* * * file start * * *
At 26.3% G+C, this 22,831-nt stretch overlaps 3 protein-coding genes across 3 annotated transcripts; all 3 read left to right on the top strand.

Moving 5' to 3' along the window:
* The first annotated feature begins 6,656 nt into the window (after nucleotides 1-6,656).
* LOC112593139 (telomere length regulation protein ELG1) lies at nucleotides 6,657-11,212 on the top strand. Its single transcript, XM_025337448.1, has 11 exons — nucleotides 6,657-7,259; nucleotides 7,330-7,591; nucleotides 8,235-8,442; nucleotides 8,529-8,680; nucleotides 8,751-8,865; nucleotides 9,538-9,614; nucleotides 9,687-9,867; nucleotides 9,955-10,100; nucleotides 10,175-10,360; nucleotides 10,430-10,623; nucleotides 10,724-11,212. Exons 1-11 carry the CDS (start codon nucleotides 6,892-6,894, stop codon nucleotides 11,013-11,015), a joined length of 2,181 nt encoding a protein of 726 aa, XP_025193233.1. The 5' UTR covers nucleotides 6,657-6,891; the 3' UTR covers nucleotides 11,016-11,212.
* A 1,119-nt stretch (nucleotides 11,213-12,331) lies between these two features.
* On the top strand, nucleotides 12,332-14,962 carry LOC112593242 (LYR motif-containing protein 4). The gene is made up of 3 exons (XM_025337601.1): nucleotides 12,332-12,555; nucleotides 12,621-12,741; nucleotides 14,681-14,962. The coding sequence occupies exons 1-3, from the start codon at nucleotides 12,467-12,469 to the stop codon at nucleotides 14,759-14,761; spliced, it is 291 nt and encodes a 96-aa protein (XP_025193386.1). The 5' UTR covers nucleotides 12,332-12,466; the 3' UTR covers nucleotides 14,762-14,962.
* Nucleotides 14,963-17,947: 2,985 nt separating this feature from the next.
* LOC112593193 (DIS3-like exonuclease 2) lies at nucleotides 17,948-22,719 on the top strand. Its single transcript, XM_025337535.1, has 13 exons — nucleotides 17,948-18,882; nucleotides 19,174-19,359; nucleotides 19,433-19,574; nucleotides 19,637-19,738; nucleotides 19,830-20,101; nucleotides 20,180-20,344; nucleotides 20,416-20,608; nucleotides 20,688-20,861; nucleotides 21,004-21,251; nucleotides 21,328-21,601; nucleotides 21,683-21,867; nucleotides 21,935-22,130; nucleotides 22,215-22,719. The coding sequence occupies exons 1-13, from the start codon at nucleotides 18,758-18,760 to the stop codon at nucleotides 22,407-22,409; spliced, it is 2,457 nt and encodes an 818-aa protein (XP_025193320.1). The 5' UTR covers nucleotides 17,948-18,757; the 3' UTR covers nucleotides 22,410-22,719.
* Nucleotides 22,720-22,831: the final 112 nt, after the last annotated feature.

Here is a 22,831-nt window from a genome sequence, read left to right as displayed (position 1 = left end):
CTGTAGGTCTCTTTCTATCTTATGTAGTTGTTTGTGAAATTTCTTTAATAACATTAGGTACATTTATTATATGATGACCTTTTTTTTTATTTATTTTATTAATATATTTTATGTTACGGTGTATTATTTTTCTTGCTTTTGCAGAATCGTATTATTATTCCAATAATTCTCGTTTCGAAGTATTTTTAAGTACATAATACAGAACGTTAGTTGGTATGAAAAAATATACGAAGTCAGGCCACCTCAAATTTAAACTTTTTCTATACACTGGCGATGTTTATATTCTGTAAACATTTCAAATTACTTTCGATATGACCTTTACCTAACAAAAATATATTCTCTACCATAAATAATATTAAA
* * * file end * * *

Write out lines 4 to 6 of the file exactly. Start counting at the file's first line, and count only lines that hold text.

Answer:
* LOC112593139 (telomere length regulation protein ELG1) lies at nucleotides 6,657-11,212 on the top strand. Its single transcript, XM_025337448.1, has 11 exons — nucleotides 6,657-7,259; nucleotides 7,330-7,591; nucleotides 8,235-8,442; nucleotides 8,529-8,680; nucleotides 8,751-8,865; nucleotides 9,538-9,614; nucleotides 9,687-9,867; nucleotides 9,955-10,100; nucleotides 10,175-10,360; nucleotides 10,430-10,623; nucleotides 10,724-11,212. Exons 1-11 carry the CDS (start codon nucleotides 6,892-6,894, stop codon nucleotides 11,013-11,015), a joined length of 2,181 nt encoding a protein of 726 aa, XP_025193233.1. The 5' UTR covers nucleotides 6,657-6,891; the 3' UTR covers nucleotides 11,016-11,212.
* A 1,119-nt stretch (nucleotides 11,213-12,331) lies between these two features.
* On the top strand, nucleotides 12,332-14,962 carry LOC112593242 (LYR motif-containing protein 4). The gene is made up of 3 exons (XM_025337601.1): nucleotides 12,332-12,555; nucleotides 12,621-12,741; nucleotides 14,681-14,962. The coding sequence occupies exons 1-3, from the start codon at nucleotides 12,467-12,469 to the stop codon at nucleotides 14,759-14,761; spliced, it is 291 nt and encodes a 96-aa protein (XP_025193386.1). The 5' UTR covers nucleotides 12,332-12,466; the 3' UTR covers nucleotides 14,762-14,962.